She Writes and Draws

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It’s almost midnight and I’m still working. 
But I’m drawing pictures of toilet paper, so at least I can say I LOVE WHAT I DO.
…
No, seriously. If you have to be working late, drawing pictures of toilet paper is better than the database nightmare I was wrestling with last week. Of course, this is just a draft (pending the artist’s/my boss’ approval.) I’m moving onto some website stuff, with IT CROWD playing in the background, so I can take a wonderful, carefree day off tomorrow and get some writing done.
[UPDATE]
It got approved and lots of compliments. I think drawing toilet paper may be my new calling in life…

It’s almost midnight and I’m still working. 

But I’m drawing pictures of toilet paper, so at least I can say I LOVE WHAT I DO.

No, seriously. If you have to be working late, drawing pictures of toilet paper is better than the database nightmare I was wrestling with last week. Of course, this is just a draft (pending the artist’s/my boss’ approval.) I’m moving onto some website stuff, with IT CROWD playing in the background, so I can take a wonderful, carefree day off tomorrow and get some writing done.

[UPDATE]

It got approved and lots of compliments. I think drawing toilet paper may be my new calling in life…

Yesterday, I finished my design project for Meghan O’Keefe, a writer and comedienne in NYC. Her sketch comedy group is putting on a show “Dorothy Parker & The Salon of Spirits” on April 15th (go see it if you’re in NYC!).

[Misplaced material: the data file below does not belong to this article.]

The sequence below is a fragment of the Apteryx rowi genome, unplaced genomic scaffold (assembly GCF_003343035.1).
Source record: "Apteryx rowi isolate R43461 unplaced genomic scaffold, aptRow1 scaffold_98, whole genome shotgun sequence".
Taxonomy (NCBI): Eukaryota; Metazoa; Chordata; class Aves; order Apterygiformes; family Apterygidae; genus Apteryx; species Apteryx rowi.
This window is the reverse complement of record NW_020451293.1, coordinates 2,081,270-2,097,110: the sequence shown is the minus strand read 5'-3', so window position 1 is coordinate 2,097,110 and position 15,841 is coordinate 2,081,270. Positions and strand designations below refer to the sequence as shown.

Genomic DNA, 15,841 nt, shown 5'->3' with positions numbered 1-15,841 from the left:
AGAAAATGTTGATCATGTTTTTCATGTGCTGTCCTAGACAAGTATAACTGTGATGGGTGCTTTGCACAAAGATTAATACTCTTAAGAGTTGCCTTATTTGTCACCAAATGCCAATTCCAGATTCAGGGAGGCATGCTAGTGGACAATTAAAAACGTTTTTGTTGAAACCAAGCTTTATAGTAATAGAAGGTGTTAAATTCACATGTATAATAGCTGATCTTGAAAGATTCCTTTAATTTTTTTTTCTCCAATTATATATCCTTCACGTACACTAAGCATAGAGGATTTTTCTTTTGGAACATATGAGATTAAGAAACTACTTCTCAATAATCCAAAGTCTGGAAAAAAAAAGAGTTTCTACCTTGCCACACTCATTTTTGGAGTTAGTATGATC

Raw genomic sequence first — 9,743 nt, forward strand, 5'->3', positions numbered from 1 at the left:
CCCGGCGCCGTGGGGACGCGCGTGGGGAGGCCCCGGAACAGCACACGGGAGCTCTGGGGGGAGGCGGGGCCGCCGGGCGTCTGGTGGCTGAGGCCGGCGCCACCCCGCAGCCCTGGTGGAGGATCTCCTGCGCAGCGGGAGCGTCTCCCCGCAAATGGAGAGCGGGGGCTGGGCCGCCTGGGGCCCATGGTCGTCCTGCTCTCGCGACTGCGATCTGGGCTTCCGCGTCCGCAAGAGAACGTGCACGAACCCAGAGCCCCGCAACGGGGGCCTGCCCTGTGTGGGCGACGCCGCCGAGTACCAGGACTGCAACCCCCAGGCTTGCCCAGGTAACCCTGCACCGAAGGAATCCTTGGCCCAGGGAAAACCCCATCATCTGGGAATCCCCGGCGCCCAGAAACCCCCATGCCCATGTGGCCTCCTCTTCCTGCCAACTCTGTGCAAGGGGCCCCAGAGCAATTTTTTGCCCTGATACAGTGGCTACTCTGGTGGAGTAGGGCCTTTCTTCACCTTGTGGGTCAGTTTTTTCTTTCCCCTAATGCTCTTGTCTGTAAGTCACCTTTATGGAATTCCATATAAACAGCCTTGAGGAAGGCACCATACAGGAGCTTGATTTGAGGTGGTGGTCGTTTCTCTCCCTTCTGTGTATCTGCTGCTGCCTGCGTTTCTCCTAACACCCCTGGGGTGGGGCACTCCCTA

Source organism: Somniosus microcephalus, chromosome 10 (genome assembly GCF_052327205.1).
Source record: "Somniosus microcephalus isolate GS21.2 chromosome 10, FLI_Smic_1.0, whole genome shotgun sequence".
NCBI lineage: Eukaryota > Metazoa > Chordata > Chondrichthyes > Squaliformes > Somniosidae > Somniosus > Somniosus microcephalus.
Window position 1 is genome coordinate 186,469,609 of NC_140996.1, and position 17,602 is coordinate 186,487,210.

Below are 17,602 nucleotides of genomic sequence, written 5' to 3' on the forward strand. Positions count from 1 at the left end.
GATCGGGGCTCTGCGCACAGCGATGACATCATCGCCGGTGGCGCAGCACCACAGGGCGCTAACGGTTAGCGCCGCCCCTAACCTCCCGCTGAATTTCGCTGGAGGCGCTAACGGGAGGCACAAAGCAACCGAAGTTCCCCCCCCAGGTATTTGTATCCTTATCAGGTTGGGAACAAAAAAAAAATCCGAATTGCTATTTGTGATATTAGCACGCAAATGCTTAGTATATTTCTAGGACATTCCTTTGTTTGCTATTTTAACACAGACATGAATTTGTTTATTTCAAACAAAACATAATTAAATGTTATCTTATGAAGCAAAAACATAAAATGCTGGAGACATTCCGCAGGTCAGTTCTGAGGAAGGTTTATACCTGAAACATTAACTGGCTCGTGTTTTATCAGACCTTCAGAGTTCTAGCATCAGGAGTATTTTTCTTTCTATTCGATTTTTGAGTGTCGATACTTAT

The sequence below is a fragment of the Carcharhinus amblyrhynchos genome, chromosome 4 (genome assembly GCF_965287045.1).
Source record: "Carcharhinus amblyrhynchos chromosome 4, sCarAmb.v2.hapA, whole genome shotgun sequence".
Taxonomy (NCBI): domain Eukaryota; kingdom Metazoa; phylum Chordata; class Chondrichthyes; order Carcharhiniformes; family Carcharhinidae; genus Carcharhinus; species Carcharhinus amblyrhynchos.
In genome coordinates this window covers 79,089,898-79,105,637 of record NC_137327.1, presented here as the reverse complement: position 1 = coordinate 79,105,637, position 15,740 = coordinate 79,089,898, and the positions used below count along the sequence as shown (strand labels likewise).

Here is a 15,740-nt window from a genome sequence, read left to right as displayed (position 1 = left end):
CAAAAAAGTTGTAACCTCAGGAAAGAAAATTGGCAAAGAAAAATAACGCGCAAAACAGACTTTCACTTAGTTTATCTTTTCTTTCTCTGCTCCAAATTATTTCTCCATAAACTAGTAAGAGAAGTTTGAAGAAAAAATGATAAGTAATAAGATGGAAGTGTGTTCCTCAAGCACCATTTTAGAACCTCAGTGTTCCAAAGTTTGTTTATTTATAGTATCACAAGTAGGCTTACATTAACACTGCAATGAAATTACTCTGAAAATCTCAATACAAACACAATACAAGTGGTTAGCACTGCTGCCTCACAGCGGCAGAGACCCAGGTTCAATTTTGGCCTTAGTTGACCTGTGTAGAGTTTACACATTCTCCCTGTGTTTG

This was an incredible project to work on. I loved drawing Dorothy. Not only is she one of my favorite poets/writers, she is also a ton of fun to draw because she looks exactly like her works: droll, sharp, witty and arch.

The skeletons were a lot of fun to draw, too. Honestly, I kept thinking of Disney’s 1929 Silly Symphony “The Skeleton Dance” while drawing them.

Although, the problem with my brain is that I had skeletons on the brain for a couple nights and my subconcious was like, “Hmm. Skeletons, eh? Let’s see what kind of narratives can we come up with to accompany these images…” 

So I had about three nights of weird CBS-style dreams of trying to figure out where the skeletons had come from. 

So now that the project is done, I’m back down to two jobs. As nice as it is not juggling three jobs, I’m a bit sad there isn’t another design project immediately lined up after this. I’m never happier than I am when I’m drawing.

Anyone want to order a custom project from me? ;)

vasantsamudre:

sarahsamudre:

Yesterday, I finished my design project for Meghan O’Keefe, a writer and comedienne in NYC. Her sketch comedy group is putting on a show “Dorothy Parker & The Salon of Spirits” on April 15th (go see it if you’re in NYC!).